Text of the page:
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Yesterday I had a Grand Day Out at the Ingram premises near Milton Keynes.  Months ago – I forget how – I came across the interesting fact that Ingram (a book distributor and now parent company to IngramSpark, the print-on-demand service that I use for my Sam Plank books) runs open days.  You go along to their offices/factory and they give you a talk about their services, a tour of the printing bit and a sandwich lunch.  I really, really wanted to see the printing bit and my husband, being a production engineer, is always up for touring a factory, so off we went.  And I can highly recommend it as a day out.

The Ingram people we met were, without exception, extremely helpful.  The open day I chose was geared specifically to IngramSpark clients – they also do days for people who use their more commercial printing services – and we were a mixed bunch, from one chap who said at the outset, Manuel-like, “I know nothing”, to those of us who had been through the POD mill and were vaguely familiar with most of the steps.  That said, I did learn quite a few new things – for instance, I had always steered clear of IS’s Global Connect option but have now signed up, ready for the orders to come flooding in from India and China.  And the printing process is a marvel to behold, from the giant rolls of paper (they have stocked up, given Brexit…) to the wonderful Infinitrim machine that grabs a stack of books in its mechanical arm and then – whoosh! – trims them all with a guillotine blade.  (If I were the manufacturer I would have called it the Triminator and persuaded Arnie to advertise it.)  And exactly as promised, the books are indeed printing on demand: you see them coming out of the Infinitrim and each book is different – it’s not a “print run” in the traditional sense but the fulfilment of thousands of orders for individual books.  There is even a Tardis-like structure waiting to come into service to speed up sorting and packing the books after printing.  (No photos: we had to sign non-disclosure agreements and pinky-swear to secrecy.)  And the sandwiches are delicious.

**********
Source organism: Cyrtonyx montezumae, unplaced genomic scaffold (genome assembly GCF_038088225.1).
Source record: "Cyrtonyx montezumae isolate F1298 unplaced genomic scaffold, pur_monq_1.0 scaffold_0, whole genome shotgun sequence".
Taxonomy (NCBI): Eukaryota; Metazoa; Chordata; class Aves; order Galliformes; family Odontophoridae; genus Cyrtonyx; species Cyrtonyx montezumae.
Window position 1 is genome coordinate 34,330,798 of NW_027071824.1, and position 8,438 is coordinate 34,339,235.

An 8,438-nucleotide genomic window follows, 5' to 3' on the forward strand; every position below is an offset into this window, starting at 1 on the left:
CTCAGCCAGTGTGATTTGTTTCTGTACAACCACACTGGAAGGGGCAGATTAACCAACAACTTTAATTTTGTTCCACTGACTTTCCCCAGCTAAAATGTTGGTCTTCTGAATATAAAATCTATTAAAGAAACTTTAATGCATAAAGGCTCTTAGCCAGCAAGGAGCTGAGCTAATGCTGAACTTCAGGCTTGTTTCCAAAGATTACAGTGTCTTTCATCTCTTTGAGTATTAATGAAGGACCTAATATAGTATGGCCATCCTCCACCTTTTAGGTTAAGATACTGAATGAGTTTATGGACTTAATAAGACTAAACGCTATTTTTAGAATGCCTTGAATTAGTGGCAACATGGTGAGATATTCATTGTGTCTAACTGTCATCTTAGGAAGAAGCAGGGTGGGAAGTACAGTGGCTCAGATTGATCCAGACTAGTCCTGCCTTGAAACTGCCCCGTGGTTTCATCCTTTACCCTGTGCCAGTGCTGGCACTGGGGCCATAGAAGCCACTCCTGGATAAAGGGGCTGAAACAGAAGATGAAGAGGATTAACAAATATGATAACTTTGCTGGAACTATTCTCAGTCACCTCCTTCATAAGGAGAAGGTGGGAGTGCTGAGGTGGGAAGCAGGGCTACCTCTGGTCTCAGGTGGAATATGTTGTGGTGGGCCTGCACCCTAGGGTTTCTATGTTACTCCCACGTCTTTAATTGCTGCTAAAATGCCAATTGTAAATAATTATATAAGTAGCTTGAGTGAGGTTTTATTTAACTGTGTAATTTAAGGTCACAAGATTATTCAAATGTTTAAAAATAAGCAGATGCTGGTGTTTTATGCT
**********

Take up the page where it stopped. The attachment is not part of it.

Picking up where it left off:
Joking aside, I found the day useful for two main reasons.  Firstly, we were shown all the paper types and cover finishes and trim sizes, so now I know what’s on offer.  And secondly, we met the staff who will be the ones answering any IS queries – and they were so generous with their time that I feel confident that any POD problems I might have will be dealt with promptly and kindly.  In these days of webchats with robots and emails to help departments that go unanswered for days, that’s something to be celebrated.